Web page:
The end of the Vietnam War led to a renewed interest in Clausewitz, with publication of the 1976 translation of On War by Michael Howard and Peter Paret. Indeed, the U.S. military underwent a renaissance of sorts after the Vietnam War, refocusing professionally and intellectually. However, it squandered the opportunity to base that renaissance on an honest autopsy of its shortcomings in Vietnam. The version of Clausewitz adopted by a number of U.S. military institutions after Vietnam was selective and generally misconstrued some fundamental aspects of On War.
The military did not properly reflect upon Vietnam in the context of Clausewitz’s explanations of the nature and character of war. The military and the Army did sponsor studies to learn what happened in Vietnam. BDM and Kupperman and Associates produced works that analyzed the reasons and the lessons of that failed war. These reports were essentially indictments of the U.S. Army’s inappropriate conventional approach to Vietnam. They found the Army was more focused on avoiding another such intervention than learning from its failures in waging low-intensity warfare. They essentially criticized the American model of war, which focused on the destruction of enemy forces at the expense of political factors. A 1970 RAND report concluded:
The Army’s doctrine, its tactics, its organization, its weapons – its entire repertoire of warfare was designed for conventional war in Europe. In Vietnam, the Army simply performed its repertoire even though it was frequently irrelevant to the situation. Changes were proposed repeatedly, but few changes were made… Among the institutional obstacles to change are the belief that the changes proposed might not work…the belief that what has been needed is more of the same…that the war in Vietnam is an aberration…
The U.S. Army War College then hired Col. Harry Summers, a veteran of the war, to synthesize these studies. However, he ultimately disagreed with their findings in his own book, On Strategy. Summers claimed to be representing the axioms found in On War and then filtered his analysis through his experiences in Vietnam. He argued that the Army’s failures in Vietnam stemmed from its deviation from the big, conventional-war approach and its temporary and incomplete experiment with counterinsurgency.
A lack of consensus emerged on what happened and as a consequence, the Army as an institution did not absorb many lessons aptly, or at all. What is more, a number of senior civilian and military U.S. security officials and military commanders never fully understood the enemy and were thus unable to create a viable strategy to undermine the enemy’s will in relation to the value of the object to the enemy. This is something Clausewitz warned was critical. For example, a number of senior American security practitioners were unable to fully fathom the intangible resources the North Vietnamese and their proxies brought to the fight — namely morale and will. Furthermore, senior civilian leaders during most of President Johnson’s tenure did not genuinely appreciate the disproportionate values of the political objects and commitments of the two sides to their respective political objectives.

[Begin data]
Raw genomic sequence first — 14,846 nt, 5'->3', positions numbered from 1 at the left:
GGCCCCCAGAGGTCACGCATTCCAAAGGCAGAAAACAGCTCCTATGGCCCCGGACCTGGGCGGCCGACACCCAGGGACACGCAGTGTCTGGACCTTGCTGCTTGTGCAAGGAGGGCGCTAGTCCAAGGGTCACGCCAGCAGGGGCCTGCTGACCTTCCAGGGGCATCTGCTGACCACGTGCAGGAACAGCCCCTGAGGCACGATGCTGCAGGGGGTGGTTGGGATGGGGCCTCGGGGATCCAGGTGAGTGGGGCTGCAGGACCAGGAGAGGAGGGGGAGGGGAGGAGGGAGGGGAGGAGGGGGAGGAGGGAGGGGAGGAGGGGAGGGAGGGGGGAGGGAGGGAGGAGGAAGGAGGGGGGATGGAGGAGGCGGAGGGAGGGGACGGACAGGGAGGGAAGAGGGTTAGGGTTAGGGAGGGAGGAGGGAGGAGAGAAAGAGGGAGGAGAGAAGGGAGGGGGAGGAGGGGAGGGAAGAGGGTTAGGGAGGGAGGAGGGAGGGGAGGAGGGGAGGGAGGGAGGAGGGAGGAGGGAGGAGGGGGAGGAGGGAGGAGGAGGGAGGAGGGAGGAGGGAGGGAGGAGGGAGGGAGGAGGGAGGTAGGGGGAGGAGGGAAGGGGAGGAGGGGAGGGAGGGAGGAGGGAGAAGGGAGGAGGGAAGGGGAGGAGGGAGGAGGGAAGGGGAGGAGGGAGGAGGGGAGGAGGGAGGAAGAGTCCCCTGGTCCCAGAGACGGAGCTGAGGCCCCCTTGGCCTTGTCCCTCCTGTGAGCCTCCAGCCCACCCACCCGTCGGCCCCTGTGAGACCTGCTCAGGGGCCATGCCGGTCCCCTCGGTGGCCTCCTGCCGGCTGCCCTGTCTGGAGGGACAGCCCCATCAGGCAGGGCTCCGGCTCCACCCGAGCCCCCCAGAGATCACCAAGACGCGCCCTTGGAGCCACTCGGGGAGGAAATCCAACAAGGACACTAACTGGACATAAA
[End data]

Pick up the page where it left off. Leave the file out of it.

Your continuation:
More problematic, however, was the emergence in 1984 of the so-called Weinberger Doctrine. Proponents of this doctrine claimed it was rooted in Clausewitz, but this was not the case. It cherry-picked elements from Clausewitz in a manner that distorted the theory. In the end, the essence of the Weinberger Doctrine and its subsequent Powell Corollary was that the United States military should wage only big, conventional wars by engaging quickly and decisively in “go-big-then-go-home” campaigns.
It was not simply that senior defense civilian and military leaders at the time did not get Clausewitz, who is, admittedly, not an easy read. As one of us wrote elsewhere, it was that they purposefully ignored studies that captured the more balanced and measured explanations for failure and embraced those — most notably Summers’ — that found the opposite explanations, that the military did not wage it conventionally enough.
Had the country not fallen to confirmation bias about its military strengths after Vietnam, things might look very different today. America might have been more prepared in terms of intellectual capital and strategic savvy to better understand the challenges of fighting its future wars. The Weinberger rules tended to limit policy and strategy to interstate war thinking. The doctrine as it stood, eschewed other kinds of wars, notwithstanding policy necessity. Rather than a tribute to Clausewitz’s genius, then, the Weinberger Doctrine became a conspicuous example of the U.S. defense and military institutions’ misunderstanding and misapplication of his cardinal axiom.